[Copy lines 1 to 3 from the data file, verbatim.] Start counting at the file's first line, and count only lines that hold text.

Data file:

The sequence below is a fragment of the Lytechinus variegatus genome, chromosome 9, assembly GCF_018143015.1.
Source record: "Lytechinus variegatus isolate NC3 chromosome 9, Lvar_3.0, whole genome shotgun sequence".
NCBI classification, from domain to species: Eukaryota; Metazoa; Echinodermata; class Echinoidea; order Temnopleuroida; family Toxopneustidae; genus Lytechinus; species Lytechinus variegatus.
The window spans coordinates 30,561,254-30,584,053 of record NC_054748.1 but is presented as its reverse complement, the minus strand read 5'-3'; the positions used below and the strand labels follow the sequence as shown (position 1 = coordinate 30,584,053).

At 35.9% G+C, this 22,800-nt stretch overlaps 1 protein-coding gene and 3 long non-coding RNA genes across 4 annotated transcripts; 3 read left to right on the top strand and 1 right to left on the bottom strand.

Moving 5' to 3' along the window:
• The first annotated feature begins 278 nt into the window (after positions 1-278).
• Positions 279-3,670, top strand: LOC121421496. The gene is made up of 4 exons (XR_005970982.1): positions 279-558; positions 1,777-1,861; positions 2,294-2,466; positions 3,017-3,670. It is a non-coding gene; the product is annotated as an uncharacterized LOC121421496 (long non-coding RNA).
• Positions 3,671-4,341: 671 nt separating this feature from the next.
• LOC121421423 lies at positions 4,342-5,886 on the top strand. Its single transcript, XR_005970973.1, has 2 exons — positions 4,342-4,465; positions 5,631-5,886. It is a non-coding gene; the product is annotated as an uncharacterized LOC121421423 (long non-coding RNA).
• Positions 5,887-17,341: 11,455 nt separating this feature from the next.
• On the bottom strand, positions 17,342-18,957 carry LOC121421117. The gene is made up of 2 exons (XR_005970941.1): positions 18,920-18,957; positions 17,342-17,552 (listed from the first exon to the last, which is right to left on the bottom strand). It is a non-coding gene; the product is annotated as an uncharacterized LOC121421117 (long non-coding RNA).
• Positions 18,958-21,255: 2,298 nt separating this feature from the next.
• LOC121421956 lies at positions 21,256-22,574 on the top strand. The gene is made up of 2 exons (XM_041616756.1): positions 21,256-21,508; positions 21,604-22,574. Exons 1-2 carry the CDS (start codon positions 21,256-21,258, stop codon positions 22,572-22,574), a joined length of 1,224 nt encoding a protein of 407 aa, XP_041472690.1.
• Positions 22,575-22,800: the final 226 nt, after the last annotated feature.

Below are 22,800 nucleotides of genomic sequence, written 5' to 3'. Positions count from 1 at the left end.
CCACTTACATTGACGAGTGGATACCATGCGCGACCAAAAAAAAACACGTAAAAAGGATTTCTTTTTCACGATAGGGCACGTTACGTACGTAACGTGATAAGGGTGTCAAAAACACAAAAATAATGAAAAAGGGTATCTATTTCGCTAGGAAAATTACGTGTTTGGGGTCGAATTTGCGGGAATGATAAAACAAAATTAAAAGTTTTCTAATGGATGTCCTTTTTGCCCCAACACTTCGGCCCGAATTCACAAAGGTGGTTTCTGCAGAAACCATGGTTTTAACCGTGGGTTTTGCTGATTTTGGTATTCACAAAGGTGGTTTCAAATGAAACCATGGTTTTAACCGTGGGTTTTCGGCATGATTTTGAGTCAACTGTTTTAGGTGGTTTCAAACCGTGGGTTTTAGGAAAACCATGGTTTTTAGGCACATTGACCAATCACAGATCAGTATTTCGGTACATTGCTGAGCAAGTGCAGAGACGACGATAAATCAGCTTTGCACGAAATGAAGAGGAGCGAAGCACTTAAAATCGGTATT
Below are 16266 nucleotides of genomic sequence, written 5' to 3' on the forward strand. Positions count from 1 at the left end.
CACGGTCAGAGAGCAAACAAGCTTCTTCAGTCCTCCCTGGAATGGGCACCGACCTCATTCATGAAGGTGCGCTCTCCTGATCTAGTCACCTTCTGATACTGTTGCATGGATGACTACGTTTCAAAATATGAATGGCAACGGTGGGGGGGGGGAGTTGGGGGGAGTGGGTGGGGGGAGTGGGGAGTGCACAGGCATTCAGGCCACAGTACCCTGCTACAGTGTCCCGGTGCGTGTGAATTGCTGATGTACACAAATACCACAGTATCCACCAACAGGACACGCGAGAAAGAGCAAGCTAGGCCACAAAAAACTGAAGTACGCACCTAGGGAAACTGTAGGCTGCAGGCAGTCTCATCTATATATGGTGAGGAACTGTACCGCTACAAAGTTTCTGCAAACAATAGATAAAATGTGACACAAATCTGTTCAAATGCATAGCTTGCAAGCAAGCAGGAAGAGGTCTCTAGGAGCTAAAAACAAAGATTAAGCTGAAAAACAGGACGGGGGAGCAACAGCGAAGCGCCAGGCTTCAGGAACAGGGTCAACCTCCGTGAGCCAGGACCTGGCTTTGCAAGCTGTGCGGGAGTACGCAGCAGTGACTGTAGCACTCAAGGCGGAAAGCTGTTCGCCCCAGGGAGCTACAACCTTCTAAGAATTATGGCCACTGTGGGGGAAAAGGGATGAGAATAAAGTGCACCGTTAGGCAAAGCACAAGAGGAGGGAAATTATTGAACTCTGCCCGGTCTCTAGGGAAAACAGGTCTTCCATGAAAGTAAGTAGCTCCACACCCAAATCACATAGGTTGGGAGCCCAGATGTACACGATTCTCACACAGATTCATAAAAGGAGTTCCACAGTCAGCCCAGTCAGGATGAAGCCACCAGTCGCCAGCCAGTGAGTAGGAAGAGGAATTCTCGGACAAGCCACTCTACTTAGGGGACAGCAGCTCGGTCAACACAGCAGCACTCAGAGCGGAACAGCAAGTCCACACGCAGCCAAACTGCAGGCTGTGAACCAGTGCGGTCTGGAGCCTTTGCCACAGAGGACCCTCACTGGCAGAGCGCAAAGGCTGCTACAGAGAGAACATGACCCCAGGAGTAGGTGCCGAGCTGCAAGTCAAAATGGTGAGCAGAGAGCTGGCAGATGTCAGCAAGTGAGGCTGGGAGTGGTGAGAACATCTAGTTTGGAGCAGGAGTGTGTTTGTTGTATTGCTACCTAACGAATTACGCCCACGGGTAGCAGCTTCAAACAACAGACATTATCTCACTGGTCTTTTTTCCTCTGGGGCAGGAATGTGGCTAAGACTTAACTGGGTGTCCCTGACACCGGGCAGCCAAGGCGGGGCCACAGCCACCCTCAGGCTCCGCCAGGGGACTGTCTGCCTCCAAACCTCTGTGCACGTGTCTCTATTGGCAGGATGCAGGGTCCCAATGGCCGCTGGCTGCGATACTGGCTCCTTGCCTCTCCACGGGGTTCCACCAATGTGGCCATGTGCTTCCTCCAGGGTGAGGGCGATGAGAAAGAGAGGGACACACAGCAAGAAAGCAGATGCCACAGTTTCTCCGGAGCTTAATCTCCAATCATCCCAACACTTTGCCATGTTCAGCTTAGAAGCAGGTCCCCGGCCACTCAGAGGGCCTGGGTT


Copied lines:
The sequence below is a fragment of the Lytechinus variegatus genome, chromosome 9, assembly GCF_018143015.1.
Source record: "Lytechinus variegatus isolate NC3 chromosome 9, Lvar_3.0, whole genome shotgun sequence".
NCBI classification, from domain to species: Eukaryota; Metazoa; Echinodermata; class Echinoidea; order Temnopleuroida; family Toxopneustidae; genus Lytechinus; species Lytechinus variegatus.